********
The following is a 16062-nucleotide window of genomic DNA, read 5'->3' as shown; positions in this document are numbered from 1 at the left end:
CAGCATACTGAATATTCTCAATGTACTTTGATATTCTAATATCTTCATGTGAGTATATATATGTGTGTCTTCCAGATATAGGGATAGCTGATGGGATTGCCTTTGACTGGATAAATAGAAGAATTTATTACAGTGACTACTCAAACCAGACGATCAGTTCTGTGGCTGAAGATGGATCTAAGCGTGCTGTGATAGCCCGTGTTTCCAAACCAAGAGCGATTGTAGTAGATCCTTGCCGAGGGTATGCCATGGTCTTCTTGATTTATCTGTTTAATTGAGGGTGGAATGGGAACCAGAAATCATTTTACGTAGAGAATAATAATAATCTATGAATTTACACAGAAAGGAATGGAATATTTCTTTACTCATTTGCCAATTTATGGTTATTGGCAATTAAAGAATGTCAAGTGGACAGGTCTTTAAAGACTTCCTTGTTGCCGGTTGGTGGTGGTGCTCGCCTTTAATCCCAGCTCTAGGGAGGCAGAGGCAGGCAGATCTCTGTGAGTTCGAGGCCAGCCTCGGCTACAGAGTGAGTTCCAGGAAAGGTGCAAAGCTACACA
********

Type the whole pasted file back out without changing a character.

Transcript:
The following is a 16062-nucleotide window of genomic DNA, read 5'->3' as shown; positions in this document are numbered from 1 at the left end:
CAGCATACTGAATATTCTCAATGTACTTTGATATTCTAATATCTTCATGTGAGTATATATATGTGTGTCTTCCAGATATAGGGATAGCTGATGGGATTGCCTTTGACTGGATAAATAGAAGAATTTATTACAGTGACTACTCAAACCAGACGATCAGTTCTGTGGCTGAAGATGGATCTAAGCGTGCTGTGATAGCCCGTGTTTCCAAACCAAGAGCGATTGTAGTAGATCCTTGCCGAGGGTATGCCATGGTCTTCTTGATTTATCTGTTTAATTGAGGGTGGAATGGGAACCAGAAATCATTTTACGTAGAGAATAATAATAATCTATGAATTTACACAGAAAGGAATGGAATATTTCTTTACTCATTTGCCAATTTATGGTTATTGGCAATTAAAGAATGTCAAGTGGACAGGTCTTTAAAGACTTCCTTGTTGCCGGTTGGTGGTGGTGCTCGCCTTTAATCCCAGCTCTAGGGAGGCAGAGGCAGGCAGATCTCTGTGAGTTCGAGGCCAGCCTCGGCTACAGAGTGAGTTCCAGGAAAGGTGCAAAGCTACACA